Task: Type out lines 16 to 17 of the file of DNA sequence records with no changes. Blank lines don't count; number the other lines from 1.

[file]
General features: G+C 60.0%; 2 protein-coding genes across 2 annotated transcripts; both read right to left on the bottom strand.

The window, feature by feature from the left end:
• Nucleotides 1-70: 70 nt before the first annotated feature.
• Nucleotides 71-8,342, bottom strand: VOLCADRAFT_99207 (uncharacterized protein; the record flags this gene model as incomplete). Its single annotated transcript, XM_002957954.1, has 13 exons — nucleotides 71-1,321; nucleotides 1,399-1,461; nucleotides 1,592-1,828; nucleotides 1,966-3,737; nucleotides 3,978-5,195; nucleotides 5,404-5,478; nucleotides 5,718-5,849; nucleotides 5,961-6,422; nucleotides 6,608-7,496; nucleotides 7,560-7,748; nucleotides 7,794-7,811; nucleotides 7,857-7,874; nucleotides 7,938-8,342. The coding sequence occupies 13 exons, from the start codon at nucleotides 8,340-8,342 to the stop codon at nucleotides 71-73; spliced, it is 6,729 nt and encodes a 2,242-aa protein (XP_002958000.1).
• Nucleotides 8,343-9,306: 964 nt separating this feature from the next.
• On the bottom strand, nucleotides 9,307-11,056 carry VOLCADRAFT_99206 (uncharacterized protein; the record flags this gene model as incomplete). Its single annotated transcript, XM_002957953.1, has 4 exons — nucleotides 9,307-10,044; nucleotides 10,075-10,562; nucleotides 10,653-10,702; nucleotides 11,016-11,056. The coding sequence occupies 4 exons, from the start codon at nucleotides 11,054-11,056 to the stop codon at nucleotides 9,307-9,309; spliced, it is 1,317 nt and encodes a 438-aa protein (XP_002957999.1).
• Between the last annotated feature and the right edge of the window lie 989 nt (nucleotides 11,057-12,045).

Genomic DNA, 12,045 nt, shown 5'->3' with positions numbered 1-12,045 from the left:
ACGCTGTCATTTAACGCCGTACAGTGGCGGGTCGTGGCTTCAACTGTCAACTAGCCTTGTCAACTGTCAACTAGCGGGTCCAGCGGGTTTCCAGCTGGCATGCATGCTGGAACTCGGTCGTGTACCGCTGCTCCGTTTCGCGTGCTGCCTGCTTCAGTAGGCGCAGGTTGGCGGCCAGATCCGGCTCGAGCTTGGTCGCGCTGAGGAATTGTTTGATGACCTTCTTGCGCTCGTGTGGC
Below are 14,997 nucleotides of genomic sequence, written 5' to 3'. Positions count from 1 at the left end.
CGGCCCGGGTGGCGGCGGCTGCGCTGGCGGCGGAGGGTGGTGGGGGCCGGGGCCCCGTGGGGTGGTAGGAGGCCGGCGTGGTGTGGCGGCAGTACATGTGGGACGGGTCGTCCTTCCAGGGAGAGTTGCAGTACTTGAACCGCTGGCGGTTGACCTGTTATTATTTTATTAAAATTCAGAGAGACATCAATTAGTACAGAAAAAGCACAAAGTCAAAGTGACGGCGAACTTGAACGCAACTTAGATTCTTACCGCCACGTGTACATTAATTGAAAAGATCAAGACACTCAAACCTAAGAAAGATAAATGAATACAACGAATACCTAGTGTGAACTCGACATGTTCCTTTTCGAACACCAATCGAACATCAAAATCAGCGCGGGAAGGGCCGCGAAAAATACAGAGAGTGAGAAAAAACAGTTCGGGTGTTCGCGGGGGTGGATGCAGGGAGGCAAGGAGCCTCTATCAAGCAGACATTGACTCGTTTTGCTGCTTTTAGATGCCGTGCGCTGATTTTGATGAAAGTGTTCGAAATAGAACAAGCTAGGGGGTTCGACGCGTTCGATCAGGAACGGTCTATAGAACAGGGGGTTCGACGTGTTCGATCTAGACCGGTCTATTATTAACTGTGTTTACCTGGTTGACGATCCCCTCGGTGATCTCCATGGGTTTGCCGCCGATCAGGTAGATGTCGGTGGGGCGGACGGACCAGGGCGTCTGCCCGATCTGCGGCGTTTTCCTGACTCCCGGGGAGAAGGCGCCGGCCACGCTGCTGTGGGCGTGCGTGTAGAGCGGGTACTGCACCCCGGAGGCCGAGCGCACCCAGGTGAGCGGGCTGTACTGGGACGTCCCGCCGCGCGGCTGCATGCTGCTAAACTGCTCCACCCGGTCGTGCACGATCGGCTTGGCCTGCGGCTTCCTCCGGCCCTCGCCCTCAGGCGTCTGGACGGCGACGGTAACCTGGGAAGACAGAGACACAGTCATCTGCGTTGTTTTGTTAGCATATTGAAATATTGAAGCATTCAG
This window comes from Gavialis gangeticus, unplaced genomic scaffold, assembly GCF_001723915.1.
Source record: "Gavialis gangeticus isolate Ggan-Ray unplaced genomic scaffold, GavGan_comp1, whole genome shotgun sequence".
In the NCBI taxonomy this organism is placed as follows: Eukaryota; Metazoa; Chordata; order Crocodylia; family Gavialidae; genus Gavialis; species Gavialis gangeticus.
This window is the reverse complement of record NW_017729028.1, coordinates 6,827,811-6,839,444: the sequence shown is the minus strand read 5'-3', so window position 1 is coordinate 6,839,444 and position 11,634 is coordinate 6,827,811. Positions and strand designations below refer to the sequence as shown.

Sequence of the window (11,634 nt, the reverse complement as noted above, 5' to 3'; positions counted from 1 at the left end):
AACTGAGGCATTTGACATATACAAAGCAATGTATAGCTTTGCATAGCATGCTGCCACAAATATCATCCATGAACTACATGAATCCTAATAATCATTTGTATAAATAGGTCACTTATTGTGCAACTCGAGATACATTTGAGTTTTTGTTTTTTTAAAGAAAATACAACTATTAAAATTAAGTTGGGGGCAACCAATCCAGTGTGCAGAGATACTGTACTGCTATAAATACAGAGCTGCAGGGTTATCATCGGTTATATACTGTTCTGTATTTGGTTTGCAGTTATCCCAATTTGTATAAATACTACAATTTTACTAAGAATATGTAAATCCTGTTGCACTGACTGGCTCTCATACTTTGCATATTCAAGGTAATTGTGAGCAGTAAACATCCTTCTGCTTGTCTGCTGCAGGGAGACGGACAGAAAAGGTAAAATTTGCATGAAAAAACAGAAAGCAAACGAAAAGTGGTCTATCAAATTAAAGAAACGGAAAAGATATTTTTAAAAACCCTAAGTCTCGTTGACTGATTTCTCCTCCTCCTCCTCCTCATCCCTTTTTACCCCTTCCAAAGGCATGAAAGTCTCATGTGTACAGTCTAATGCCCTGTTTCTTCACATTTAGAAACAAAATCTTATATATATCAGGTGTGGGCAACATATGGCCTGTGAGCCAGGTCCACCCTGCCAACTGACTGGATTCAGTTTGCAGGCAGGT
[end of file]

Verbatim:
Sequence of the window (11,634 nt, the reverse complement as noted above, 5' to 3'; positions counted from 1 at the left end):
AACTGAGGCATTTGACATATACAAAGCAATGTATAGCTTTGCATAGCATGCTGCCACAAATATCATCCATGAACTACATGAATCCTAATAATCATTTGTATAAATAGGTCACTTATTGTGCAACTCGAGATACATTTGAGTTTTTGTTTTTTTAAAGAAAATACAACTATTAAAATTAAGTTGGGGGCAACCAATCCAGTGTGCAGAGATACTGTACTGCTATAAATACAGAGCTGCAGGGTTATCATCGGTTATATACTGTTCTGTATTTGGTTTGCAGTTATCCCAATTTGTATAAATACTACAATTTTACTAAGAATATGTAAATCCTGTTGCACTGACTGGCTCTCATACTTTGCATATTCAAGGTAATTGTGAGCAGTAAACATCCTTCTGCTTGTCTGCTGCAGGGAGACGGACAGAAAAGGTAAAATTTGCATGAAAAAACAGAAAGCAAACGAAAAGTGGTCTATCAAATTAAAGAAACGGAAAAGATATTTTTAAAAACCCTAAGTCTCGTTGACTGATTTCTCCTCCTCCTCCTCCTCATCCCTTTTTACCCCTTCCAAAGGCATGAAAGTCTCATGTGTACAGTCTAATGCCCTGTTTCTTCACATTTAGAAACAAAATCTTATATATATCAGGTGTGGGCAACATATGGCCTGTGAGCCAGGTCCACCCTGCCAACTGACTGGATTCAGTTTGCAGGCAGGT